As this year’s state legislative session drew to a close late last month, several bills important to consumer health advocates and our allies advanced: some to Governor Cuomo’s desk for signing or veto, others to firmer footing for next year’s session. Depending on how this fall’s elections turn out will determine prospects for these latter set of bills come 2017.
Things started off well with the overwhelming passage on June 1st, for the second year in a row, of the New York Health Act (A.5062-A, Gottfried) by the New York State Assembly, by an 86 to 53 vote. The bill would create a fully-public universal health care program covering all New York residents. While New York’s uninsurance rate has dropped to less than 5% under the Affordable Care Act (ACA), we still need to cover those for whom the law offers no options. This bill would draw on provisions of the ACA which allow states to move forward beyond and building upon the ACA, including implementing so-called “single-payer” systems, as embodied in this bill. The Campaign to New York Health has been the lead coalition promoting it.
Next up was the Safe Staffing and Quality Care Act (A.8580-A, Gunther), which overwhelmingly passed the NYS Assembly on June 14 by a vote of 103 to 31. This bill sets minimum nurse staffing ratios in hospitals and nursing homes, by department. Nurse are WAY overworked and overburdened in many of these settings, and find it very challenging to provide quality, timely care to their patients. This bill helps remedy this crisis. A similar law in effect in California for over a decade now has significantly improved patient care, the working conditions of nurses, AND saved money for hospitals and nursing homes. The NY Campaign for Patient Safety, led by the NYS Nurses Association and the Communications Workers of America, has been the coalition promoting the bill.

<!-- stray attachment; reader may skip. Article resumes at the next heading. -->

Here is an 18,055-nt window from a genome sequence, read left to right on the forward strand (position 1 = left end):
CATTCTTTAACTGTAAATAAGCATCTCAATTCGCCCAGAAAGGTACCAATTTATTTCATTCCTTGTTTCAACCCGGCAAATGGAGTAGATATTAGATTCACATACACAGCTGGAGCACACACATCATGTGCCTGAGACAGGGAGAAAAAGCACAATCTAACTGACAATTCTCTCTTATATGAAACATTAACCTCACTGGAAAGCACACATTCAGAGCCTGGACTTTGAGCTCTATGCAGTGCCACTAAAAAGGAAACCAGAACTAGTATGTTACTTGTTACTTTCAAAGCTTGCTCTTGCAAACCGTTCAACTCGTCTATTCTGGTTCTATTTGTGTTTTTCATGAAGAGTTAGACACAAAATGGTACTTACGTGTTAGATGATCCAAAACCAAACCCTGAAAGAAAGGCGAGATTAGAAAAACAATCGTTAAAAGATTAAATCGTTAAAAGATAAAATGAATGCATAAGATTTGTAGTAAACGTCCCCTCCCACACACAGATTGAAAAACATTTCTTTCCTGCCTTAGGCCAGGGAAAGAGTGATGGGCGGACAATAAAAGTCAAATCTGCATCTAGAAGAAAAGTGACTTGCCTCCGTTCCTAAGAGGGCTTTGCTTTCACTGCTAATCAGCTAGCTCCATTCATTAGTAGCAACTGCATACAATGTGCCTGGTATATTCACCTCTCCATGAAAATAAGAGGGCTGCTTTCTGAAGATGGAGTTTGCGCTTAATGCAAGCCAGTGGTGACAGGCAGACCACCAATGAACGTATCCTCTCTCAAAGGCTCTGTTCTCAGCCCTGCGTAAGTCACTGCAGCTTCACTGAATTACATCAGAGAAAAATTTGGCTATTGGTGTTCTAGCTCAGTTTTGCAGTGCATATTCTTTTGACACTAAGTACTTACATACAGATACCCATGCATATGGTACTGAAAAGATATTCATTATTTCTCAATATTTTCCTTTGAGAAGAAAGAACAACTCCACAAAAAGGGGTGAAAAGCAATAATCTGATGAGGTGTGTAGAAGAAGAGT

In the literal final hours of the session, three bills actually moved to enactment, for signature by the governor:
- Enhanced Safety Net Hospitals Act (S6948-A/Hannon, A9476-A/Gottfried) – This bill raises the Medicaid reimbursement rate to hospitals for whom their over 50% or their patients are either uninsured and/or covered by Medicaid. These are hospitals that are suffering because of federal funding cutbacks for indigent care. This bill was promoted by the Save Our Safety Net Campaign and various public sector unions, and came out of nowhere in about 3 months, highly unusual for the legislative process.
- Advanced Home Health Aide Act (S.8110/LaValle, A.10707/Glick) – This bill creates a new category of nursing professional to provide certain services in home and community-based settings so that patients with complex health needs can live at home/in the community if they choose, rather than be forced only to live in skilled nursing facilities/nursing homes. This bill was promoted by Medicaid Matters New York, the New York Independent Association for Independent Living, and various senior citizen and disability rights groups after a multi-year effort.
- Expedited Utilization Review for Prescription Drugs Act (S,3419/Young, A.2834-D/Titone) – This allows physicians to request overrides of insurers’ “step therapy” and “fail first” limitations on certain drugs on a case-by-case basis when needed. The bill was promoted by New Yorkers for Accessible Health Coverage and their allies after a multi-year effort.
Unfortunately, two other bills were “left on the table”:
- Comprehensive Contraceptive Coverage Act (S.6013/Bonacic, A.8135-B/Cahill) – would mandate that health insurers cover all forms of FDA-approved contraception. It passed the Assembly back in January and has been stuck in the Senate Insurance Committee since.
- “Lavern’s Law” (S.6596-B/DeFrancisco, A.10719-A/Weinstein) – would to change the filing deadline for medical negligence/malpractice suits from the physician’s date of diagnosis of a given condition to the patient’s date of notification. It passed the Assembly in 2015 and is now before the Judiciary Committees in both chambers.